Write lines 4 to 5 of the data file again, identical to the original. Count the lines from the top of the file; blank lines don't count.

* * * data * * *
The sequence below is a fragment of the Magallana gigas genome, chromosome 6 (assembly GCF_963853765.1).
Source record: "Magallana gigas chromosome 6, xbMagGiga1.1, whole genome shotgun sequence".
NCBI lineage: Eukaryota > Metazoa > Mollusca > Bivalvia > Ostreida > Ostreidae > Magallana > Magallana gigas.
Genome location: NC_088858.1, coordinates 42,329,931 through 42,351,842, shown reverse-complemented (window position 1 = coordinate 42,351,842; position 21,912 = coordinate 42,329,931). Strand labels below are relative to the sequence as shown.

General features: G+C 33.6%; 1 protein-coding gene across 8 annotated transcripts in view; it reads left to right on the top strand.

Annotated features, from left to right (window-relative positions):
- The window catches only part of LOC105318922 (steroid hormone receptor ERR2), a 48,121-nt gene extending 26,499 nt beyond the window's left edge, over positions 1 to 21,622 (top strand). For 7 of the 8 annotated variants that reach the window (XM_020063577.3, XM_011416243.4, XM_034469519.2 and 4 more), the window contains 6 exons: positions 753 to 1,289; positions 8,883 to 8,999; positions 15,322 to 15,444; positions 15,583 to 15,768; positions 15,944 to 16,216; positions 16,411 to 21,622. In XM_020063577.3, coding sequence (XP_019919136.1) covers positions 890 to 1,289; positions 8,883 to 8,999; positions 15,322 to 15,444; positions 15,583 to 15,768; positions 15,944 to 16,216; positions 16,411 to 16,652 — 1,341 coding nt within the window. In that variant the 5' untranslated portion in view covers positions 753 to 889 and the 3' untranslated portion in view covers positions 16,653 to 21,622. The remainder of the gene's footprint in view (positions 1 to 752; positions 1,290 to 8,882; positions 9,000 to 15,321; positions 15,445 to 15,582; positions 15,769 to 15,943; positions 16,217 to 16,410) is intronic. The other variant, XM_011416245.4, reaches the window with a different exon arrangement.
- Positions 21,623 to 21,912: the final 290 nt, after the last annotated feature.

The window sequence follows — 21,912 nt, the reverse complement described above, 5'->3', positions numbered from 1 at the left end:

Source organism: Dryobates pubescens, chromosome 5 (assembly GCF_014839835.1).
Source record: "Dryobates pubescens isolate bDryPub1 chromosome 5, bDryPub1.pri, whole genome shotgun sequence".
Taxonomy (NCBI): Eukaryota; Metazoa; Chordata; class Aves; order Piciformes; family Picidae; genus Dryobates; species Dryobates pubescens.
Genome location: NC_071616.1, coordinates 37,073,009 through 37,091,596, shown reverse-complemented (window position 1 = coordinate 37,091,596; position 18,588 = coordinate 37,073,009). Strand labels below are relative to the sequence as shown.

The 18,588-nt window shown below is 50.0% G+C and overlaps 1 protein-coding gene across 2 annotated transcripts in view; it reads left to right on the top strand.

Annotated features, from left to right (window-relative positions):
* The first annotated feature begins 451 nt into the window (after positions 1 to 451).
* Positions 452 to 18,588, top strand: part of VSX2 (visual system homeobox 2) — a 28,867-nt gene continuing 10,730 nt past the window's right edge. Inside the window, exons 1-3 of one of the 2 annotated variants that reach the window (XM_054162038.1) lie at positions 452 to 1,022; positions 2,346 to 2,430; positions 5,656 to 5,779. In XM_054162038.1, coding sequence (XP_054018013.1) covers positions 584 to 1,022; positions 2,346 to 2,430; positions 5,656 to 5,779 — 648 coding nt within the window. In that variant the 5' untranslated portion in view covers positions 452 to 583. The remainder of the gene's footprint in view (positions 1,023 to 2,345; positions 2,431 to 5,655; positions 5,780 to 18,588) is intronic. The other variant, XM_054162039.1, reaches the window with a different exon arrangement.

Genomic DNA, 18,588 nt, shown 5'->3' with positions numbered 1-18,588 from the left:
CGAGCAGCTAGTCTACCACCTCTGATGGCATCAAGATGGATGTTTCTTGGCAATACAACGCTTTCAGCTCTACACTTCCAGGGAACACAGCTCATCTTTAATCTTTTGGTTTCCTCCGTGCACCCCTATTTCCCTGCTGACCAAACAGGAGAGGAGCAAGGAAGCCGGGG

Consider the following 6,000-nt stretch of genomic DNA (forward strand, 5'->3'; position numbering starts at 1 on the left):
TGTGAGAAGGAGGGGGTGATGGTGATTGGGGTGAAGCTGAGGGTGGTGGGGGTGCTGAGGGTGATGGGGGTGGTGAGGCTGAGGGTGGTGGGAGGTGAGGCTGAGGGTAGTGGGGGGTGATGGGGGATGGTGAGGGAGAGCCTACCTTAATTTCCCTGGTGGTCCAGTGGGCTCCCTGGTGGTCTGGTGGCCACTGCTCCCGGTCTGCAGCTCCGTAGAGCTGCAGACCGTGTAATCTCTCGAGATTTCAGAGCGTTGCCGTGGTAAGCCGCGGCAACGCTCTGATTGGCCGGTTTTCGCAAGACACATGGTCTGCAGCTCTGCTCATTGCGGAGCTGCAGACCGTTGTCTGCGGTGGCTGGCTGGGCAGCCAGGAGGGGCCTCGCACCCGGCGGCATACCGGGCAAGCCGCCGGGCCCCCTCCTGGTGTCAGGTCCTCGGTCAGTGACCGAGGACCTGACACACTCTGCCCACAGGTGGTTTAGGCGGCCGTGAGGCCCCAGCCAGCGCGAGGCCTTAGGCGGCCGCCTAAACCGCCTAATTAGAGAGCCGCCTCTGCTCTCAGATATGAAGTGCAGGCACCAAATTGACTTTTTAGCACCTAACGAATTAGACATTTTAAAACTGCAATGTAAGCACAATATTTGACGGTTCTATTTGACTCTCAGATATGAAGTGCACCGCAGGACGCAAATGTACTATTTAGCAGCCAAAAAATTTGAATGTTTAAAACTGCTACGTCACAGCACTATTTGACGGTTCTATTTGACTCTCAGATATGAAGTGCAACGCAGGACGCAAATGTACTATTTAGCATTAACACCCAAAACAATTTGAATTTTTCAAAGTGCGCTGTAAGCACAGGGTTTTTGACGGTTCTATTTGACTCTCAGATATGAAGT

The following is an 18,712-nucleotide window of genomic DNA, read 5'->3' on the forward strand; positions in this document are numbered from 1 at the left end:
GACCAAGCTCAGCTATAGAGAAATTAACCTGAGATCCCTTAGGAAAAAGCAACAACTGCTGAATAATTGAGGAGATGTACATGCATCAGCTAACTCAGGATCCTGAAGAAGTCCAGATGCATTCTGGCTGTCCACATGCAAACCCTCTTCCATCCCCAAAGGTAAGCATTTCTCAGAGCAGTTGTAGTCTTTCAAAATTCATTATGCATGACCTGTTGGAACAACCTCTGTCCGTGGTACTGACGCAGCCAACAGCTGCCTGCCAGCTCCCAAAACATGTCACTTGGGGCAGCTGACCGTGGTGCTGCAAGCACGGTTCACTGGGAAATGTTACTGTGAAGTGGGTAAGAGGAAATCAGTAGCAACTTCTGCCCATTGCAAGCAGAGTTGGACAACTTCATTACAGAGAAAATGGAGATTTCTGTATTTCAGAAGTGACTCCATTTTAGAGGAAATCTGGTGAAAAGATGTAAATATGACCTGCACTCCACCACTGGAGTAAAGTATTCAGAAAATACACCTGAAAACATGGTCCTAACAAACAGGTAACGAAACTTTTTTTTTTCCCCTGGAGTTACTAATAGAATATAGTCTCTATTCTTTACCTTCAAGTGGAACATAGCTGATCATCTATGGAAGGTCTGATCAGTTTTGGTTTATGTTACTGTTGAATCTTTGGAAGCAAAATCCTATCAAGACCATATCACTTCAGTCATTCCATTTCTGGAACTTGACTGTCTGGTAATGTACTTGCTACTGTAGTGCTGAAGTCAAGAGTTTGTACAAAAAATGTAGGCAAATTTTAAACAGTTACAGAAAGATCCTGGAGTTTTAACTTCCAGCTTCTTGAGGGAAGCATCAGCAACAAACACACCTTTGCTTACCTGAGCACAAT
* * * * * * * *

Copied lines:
Genome location: NC_088858.1, coordinates 42,329,931 through 42,351,842, shown reverse-complemented (window position 1 = coordinate 42,351,842; position 21,912 = coordinate 42,329,931). Strand labels below are relative to the sequence as shown.

General features: G+C 33.6%; 1 protein-coding gene across 8 annotated transcripts in view; it reads left to right on the top strand.